Voluntary Energy Efficiency Agreements in China: History, Impact, and Future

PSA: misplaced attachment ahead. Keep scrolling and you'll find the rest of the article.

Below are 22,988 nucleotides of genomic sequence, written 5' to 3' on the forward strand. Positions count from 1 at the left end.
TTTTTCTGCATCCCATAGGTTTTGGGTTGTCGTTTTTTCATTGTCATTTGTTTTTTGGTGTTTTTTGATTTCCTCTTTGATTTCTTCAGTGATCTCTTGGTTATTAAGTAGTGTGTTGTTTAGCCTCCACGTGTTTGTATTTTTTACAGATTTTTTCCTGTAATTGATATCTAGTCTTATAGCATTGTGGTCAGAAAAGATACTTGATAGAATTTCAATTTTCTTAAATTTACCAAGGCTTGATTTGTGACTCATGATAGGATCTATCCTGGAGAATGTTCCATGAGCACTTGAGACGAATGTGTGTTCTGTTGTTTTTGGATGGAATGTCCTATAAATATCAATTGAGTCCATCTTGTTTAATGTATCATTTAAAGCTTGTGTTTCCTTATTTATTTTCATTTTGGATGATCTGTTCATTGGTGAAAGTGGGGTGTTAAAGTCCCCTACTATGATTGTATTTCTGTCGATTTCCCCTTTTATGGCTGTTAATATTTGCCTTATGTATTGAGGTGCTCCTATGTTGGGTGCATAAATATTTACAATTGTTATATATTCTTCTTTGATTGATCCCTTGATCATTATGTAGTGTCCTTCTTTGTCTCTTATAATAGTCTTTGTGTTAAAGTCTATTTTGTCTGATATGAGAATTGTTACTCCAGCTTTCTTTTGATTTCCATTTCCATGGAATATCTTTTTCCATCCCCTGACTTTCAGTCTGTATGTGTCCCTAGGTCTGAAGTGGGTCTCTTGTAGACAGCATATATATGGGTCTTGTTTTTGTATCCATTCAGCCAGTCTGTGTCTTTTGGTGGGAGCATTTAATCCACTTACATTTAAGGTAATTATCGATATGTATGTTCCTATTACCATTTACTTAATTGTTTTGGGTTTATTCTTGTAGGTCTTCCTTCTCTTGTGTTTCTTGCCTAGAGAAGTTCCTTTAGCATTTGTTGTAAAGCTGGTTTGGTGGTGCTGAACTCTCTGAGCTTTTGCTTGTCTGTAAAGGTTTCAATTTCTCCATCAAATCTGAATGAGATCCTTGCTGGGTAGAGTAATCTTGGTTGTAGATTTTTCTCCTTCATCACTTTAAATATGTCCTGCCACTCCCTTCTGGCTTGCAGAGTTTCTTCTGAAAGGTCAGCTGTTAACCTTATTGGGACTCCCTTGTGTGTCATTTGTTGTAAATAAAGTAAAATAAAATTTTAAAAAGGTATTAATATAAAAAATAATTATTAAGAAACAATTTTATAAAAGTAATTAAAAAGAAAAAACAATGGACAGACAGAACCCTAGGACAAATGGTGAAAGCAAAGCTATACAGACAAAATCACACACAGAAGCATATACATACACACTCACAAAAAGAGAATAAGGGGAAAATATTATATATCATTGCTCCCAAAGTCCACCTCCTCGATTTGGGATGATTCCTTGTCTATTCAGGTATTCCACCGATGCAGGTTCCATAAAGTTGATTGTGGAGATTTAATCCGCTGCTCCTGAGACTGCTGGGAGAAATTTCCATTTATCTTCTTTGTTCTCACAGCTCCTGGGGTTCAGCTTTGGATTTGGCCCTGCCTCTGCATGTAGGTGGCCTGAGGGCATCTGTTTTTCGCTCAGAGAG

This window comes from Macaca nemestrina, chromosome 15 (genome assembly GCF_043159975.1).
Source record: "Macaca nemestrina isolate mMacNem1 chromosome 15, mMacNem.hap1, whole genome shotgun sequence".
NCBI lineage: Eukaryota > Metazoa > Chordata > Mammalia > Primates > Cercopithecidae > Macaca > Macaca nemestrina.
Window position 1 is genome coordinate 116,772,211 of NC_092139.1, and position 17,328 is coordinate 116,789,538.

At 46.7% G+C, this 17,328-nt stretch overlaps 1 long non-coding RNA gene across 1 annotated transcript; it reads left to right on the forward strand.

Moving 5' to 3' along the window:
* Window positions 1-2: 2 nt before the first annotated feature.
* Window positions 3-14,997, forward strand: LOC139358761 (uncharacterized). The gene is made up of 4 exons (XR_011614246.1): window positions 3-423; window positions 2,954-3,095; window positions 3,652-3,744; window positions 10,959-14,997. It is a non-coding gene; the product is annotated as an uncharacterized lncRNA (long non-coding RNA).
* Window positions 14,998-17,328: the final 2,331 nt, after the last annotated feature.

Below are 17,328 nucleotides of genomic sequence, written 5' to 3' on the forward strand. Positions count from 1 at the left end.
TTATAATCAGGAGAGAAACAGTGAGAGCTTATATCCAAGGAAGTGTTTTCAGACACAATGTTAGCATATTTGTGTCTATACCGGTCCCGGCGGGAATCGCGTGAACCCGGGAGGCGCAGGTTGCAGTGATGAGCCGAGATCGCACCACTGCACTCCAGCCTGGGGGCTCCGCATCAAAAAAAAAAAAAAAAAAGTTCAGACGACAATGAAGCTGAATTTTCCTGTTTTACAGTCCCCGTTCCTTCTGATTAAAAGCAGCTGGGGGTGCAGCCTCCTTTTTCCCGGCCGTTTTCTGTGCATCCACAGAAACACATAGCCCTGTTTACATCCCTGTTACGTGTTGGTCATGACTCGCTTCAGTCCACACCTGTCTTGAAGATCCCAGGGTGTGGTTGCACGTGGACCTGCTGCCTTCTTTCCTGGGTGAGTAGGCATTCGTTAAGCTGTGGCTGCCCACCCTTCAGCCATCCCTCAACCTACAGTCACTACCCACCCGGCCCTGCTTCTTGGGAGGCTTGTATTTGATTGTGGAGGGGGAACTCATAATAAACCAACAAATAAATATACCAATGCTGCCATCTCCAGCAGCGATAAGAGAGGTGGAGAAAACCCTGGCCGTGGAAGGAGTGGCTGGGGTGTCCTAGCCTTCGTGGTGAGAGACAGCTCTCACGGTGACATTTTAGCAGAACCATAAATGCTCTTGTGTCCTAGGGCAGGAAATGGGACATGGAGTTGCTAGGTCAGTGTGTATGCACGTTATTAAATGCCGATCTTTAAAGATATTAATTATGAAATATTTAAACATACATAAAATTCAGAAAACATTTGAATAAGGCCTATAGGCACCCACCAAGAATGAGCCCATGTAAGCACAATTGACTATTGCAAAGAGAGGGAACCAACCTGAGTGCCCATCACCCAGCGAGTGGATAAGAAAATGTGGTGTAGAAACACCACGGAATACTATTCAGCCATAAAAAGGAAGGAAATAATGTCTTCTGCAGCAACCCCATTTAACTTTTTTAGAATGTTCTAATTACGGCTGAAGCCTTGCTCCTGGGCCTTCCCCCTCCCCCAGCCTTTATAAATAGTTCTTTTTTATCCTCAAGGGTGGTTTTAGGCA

The first Voluntary Energy Efficiency Agreements in China – modeled after voluntary or negotiated agreements inEurope – were initiated through a pilot program with two steel mills in Shandong Province in 2002. Following thepilot program, the Chinese government initiated the Top-1000 Energy-Consuming Enterprises Program in 2006, inwhich the 1000 largest energy-using enterprises were assigned mandatory 2010 energy-saving targets. Alsofollowing the pilot program, nearly 300 voluntary energy efficiency agreements have been signed in China. Many ofthese agreements are between city-level governments and local enterprises, but agreements between national-levelgovernment agencies and large enterprises are also beginning to be seen. These agreements are voluntary andtypically proposed by the enterprises, not mandatorily imposed by the government as is the case with the Top-1000program. They are used to engage enterprises that are either not included in the mandatory agreements or that wantto commit to energy savings beyond their mandatory targets. The China Energy Conservation Association has madea concerted effort to disseminate information regarding the use of such agreements throughout China in order toengage these enterprises. This paper will describe the history of the adoption of this policy mechanism in China andprovide information on a number of agreements that have been signed, including their actual or expected energysavings. The paper will also discuss the prospects for continued adoption of voluntary energy efficiency agreementsunder China's 12th Five Year Plan, which covers the period 2011-2015, making recommendations for improvingthe use of this policy mechanism in China.